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SMITH v. GREEN (2021)

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Supreme Court of Montana.

Brian D. SMITH, Plaintiff and Appellant, v. Katie GREEN, Defendant and Appellee.

DA 20-0288

Decided: February 16, 2021

For Appellant: Brian D. Smith, Self-Represented, Boulder, Montana For Appellee: Rutherford B. Hayes, Risk Management and Tort Defense Division, Helena, Montana

¶1 Pursuant to Section I, Paragraph 3(c), Montana Supreme Court Internal Operating Rules, this case is decided by memorandum opinion and shall not be cited and does not serve as precedent. Its case title, cause number, and disposition shall be included in this Court's quarterly list of noncitable cases published in the Pacific Reporter and Montana Reports.

¶2 Brian D. Smith, representing himself, appeals an order from the Fourth Judicial District Court, Missoula County, granting Katie Green's motion to dismiss. We affirm.

¶3 Green represented Smith as a public defender from 2011 to 2012. During that time, the State prosecuted Smith on criminal charges before the Fourth Judicial District Court, the Honorable Ed McLean presiding (DC-11-161). Smith pled guilty and the court sentenced him to a twenty-year prison term without parole on May 9, 2012.

¶4 Smith asserts that after sentencing Green stopped communicating with him and failed to file an appeal of his guilty plea. Smith filed a petition for postconviction relief, which the District Court denied on February 14, 2017 (DV-16-698). This Court affirmed the denial of the petition on June 18, 2018. See generally Smith v. State, 2018 MT 115N, 392 Mont. 553, 416 P.3d 1054. Smith filed a second petition for postconviction relief, which was also denied by the District Court. He appealed and the matter is currently pending before this Court, although separate from this proceeding.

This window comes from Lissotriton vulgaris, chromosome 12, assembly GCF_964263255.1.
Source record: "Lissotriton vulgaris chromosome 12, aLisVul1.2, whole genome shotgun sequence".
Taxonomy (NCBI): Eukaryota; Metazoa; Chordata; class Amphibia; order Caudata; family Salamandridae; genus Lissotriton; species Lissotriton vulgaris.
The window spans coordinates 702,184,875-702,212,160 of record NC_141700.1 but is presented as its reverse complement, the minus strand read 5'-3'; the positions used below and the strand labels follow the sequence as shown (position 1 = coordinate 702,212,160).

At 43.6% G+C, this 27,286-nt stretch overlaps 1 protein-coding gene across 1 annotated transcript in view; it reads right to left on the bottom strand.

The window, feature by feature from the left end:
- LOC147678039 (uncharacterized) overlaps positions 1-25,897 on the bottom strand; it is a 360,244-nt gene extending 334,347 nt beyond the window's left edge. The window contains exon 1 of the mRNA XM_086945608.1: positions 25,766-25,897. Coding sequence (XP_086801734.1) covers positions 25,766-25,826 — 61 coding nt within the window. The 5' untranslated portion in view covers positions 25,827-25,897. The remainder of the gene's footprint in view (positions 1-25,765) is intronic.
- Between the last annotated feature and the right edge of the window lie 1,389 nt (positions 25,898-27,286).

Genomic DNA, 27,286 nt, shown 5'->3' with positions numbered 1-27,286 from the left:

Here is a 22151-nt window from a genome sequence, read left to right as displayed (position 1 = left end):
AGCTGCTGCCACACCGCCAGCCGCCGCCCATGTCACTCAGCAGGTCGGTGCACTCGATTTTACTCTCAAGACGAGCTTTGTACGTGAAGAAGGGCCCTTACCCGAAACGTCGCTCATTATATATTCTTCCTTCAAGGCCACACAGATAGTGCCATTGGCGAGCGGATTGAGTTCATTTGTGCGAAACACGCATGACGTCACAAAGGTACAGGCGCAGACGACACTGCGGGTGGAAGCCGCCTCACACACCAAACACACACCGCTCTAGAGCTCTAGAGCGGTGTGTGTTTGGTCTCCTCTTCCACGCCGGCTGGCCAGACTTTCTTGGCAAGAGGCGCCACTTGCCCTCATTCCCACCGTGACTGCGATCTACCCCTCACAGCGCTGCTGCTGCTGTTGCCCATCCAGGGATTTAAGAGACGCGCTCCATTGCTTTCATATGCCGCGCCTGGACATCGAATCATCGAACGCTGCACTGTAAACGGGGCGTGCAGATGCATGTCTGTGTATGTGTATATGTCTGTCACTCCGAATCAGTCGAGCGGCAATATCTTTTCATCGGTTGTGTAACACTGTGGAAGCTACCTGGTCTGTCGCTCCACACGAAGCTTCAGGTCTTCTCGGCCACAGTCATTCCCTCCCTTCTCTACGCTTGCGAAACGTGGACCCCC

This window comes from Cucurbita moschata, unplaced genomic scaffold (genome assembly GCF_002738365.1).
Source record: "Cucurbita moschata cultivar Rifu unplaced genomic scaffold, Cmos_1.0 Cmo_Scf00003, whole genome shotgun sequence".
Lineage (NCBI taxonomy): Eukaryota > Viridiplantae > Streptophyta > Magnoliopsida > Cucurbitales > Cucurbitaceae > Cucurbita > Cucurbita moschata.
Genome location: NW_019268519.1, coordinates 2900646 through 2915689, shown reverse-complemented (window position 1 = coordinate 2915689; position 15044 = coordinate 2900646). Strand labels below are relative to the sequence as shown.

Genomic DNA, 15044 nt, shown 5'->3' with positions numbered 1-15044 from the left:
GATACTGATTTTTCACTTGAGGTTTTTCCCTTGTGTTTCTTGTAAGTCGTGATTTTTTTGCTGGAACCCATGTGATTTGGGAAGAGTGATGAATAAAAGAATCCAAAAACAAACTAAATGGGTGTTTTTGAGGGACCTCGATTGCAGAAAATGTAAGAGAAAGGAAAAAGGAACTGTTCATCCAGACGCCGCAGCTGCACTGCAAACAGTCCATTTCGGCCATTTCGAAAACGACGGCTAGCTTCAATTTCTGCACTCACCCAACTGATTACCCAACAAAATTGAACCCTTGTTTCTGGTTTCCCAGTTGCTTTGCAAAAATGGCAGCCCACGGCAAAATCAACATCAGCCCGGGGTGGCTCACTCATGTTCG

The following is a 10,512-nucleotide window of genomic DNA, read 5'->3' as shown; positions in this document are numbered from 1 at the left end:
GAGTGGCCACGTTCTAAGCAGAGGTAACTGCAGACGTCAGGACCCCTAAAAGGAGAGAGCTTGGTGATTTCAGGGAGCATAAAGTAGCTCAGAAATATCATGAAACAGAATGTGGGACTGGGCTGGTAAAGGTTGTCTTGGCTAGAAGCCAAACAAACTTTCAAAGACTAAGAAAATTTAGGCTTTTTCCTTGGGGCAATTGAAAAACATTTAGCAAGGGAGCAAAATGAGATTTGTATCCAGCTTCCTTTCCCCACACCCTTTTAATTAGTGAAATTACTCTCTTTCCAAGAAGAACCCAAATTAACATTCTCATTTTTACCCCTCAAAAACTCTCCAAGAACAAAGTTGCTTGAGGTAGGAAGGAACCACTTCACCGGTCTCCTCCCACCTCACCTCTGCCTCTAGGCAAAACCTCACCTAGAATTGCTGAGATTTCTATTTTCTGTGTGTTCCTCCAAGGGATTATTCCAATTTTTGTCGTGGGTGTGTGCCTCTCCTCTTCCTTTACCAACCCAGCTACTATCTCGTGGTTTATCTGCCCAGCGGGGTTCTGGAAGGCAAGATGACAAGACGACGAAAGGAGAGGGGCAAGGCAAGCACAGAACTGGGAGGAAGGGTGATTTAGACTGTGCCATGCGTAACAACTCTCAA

¶5 On January 16, 2020, Smith filed a civil complaint against Green alleging legal malpractice. He specifically asserted Green failed to secure a forensic mental health evaluation rather than a general mental health evaluation. Smith also asserted Green had a contractual obligation to assist him through the appeal process, which was breached when she ceased communication in 2012. Smith alleges Green's contractual obligation stems from a 2011 omnibus hearing memorandum.

¶6 Green filed a motion to dismiss for failure to state a claim on March 18, 2020. The District Court granted her motion on April 23, 2020. The District Court held Smith and Green's relationship was created by appointment pursuant to § 46-8-101(2), MCA, rather than through contract. The District Court concluded the omnibus hearing memorandum was not a contract under general principles of contract law and dismissed Green's claim of breach of contract. The District Court also held Smith's legal malpractice claims were time-barred and that Smith additionally had not demonstrated how receiving a general mental health evaluation would have made any difference in the outcome of the proceeding. Smith appeals.